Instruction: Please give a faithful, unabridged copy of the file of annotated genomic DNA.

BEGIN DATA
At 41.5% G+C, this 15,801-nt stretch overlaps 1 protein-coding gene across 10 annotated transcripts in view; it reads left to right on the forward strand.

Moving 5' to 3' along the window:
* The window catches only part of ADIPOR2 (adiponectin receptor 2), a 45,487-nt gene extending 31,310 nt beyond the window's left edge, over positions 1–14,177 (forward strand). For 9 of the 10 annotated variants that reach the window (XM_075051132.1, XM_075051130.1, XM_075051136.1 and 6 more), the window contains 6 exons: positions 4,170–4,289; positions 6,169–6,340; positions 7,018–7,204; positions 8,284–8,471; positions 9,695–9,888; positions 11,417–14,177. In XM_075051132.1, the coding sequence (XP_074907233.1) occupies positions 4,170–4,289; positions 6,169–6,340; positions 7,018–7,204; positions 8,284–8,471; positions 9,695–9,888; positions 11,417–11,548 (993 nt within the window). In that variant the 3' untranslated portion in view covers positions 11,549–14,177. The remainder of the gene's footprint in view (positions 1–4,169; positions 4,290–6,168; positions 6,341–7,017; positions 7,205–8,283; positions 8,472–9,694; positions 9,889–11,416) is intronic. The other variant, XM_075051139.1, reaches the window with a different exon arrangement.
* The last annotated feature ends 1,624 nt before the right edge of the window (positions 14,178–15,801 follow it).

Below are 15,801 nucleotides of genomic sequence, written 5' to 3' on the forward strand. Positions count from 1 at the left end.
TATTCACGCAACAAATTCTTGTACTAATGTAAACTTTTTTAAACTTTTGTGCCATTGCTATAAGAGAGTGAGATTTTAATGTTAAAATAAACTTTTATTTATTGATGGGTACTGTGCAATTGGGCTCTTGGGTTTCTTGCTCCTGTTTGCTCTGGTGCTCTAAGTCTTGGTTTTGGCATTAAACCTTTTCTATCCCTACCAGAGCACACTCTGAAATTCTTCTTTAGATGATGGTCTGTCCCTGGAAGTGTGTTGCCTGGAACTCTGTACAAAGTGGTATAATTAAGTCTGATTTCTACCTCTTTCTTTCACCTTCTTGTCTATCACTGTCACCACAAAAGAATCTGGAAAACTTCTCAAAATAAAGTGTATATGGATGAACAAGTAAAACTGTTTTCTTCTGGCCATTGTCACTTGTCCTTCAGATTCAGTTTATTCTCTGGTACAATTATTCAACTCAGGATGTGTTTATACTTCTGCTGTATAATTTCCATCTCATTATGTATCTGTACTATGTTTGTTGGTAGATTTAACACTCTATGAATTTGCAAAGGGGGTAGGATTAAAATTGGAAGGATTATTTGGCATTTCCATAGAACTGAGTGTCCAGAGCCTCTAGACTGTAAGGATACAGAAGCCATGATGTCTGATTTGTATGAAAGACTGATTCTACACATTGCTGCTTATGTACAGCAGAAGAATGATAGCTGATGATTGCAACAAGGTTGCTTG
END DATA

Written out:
At 41.5% G+C, this 15,801-nt stretch overlaps 1 protein-coding gene across 10 annotated transcripts in view; it reads left to right on the forward strand.

Moving 5' to 3' along the window:
* The window catches only part of ADIPOR2 (adiponectin receptor 2), a 45,487-nt gene extending 31,310 nt beyond the window's left edge, over positions 1–14,177 (forward strand). For 9 of the 10 annotated variants that reach the window (XM_075051132.1, XM_075051130.1, XM_075051136.1 and 6 more), the window contains 6 exons: positions 4,170–4,289; positions 6,169–6,340; positions 7,018–7,204; positions 8,284–8,471; positions 9,695–9,888; positions 11,417–14,177. In XM_075051132.1, the coding sequence (XP_074907233.1) occupies positions 4,170–4,289; positions 6,169–6,340; positions 7,018–7,204; positions 8,284–8,471; positions 9,695–9,888; positions 11,417–11,548 (993 nt within the window). In that variant the 3' untranslated portion in view covers positions 11,549–14,177. The remainder of the gene's footprint in view (positions 1–4,169; positions 4,290–6,168; positions 6,341–7,017; positions 7,205–8,283; positions 8,472–9,694; positions 9,889–11,416) is intronic. The other variant, XM_075051139.1, reaches the window with a different exon arrangement.
* The last annotated feature ends 1,624 nt before the right edge of the window (positions 14,178–15,801 follow it).

Below are 15,801 nucleotides of genomic sequence, written 5' to 3' on the forward strand. Positions count from 1 at the left end.
TATTCACGCAACAAATTCTTGTACTAATGTAAACTTTTTTAAACTTTTGTGCCATTGCTATAAGAGAGTGAGATTTTAATGTTAAAATAAACTTTTATTTATTGATGGGTACTGTGCAATTGGGCTCTTGGGTTTCTTGCTCCTGTTTGCTCTGGTGCTCTAAGTCTTGGTTTTGGCATTAAACCTTTTCTATCCCTACCAGAGCACACTCTGAAATTCTTCTTTAGATGATGGTCTGTCCCTGGAAGTGTGTTGCCTGGAACTCTGTACAAAGTGGTATAATTAAGTCTGATTTCTACCTCTTTCTTTCACCTTCTTGTCTATCACTGTCACCACAAAAGAATCTGGAAAACTTCTCAAAATAAAGTGTATATGGATGAACAAGTAAAACTGTTTTCTTCTGGCCATTGTCACTTGTCCTTCAGATTCAGTTTATTCTCTGGTACAATTATTCAACTCAGGATGTGTTTATACTTCTGCTGTATAATTTCCATCTCATTATGTATCTGTACTATGTTTGTTGGTAGATTTAACACTCTATGAATTTGCAAAGGGGGTAGGATTAAAATTGGAAGGATTATTTGGCATTTCCATAGAACTGAGTGTCCAGAGCCTCTAGACTGTAAGGATACAGAAGCCATGATGTCTGATTTGTATGAAAGACTGATTCTACACATTGCTGCTTATGTACAGCAGAAGAATGATAGCTGATGATTGCAACAAGGTTGCTTG